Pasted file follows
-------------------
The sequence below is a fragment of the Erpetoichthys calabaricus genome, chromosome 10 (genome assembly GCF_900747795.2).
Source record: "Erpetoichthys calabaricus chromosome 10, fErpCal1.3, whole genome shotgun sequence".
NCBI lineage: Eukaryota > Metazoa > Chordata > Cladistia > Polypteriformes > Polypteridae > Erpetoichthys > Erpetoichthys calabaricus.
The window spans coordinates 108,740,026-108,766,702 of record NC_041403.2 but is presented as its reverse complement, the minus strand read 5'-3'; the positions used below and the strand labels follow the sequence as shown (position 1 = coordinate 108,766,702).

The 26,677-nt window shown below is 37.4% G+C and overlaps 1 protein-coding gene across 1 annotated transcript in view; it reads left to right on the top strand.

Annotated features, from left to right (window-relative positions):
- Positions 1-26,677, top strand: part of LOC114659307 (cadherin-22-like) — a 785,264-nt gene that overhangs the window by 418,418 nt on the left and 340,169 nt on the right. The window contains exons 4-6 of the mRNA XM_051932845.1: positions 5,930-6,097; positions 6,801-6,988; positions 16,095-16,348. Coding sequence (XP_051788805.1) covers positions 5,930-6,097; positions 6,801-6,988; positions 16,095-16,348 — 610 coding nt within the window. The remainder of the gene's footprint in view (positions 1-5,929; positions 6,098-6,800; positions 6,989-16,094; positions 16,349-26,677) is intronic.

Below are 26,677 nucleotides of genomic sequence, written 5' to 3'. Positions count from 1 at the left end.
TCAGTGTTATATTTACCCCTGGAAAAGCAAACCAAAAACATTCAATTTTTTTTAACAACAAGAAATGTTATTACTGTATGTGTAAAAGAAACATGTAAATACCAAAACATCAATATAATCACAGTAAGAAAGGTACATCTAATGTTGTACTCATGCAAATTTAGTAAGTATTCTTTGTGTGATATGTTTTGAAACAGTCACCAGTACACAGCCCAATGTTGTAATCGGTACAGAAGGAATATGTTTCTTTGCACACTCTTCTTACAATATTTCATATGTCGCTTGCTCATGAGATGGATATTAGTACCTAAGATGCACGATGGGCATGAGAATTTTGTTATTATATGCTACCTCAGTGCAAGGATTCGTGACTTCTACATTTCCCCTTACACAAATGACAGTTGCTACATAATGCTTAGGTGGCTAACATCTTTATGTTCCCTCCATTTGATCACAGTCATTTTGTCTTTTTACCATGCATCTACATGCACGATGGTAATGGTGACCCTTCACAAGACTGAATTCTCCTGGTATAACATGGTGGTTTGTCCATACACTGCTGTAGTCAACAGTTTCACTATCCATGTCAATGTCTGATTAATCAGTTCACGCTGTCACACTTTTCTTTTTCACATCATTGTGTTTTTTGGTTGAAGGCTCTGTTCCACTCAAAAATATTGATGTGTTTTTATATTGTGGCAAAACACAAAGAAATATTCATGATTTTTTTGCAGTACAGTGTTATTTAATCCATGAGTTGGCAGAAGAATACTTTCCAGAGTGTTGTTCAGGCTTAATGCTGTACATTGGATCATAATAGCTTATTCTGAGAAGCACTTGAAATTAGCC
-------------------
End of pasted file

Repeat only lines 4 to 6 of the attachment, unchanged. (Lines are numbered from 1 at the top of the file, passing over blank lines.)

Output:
The window spans coordinates 108,740,026-108,766,702 of record NC_041403.2 but is presented as its reverse complement, the minus strand read 5'-3'; the positions used below and the strand labels follow the sequence as shown (position 1 = coordinate 108,766,702).

The 26,677-nt window shown below is 37.4% G+C and overlaps 1 protein-coding gene across 1 annotated transcript in view; it reads left to right on the top strand.

Annotated features, from left to right (window-relative positions):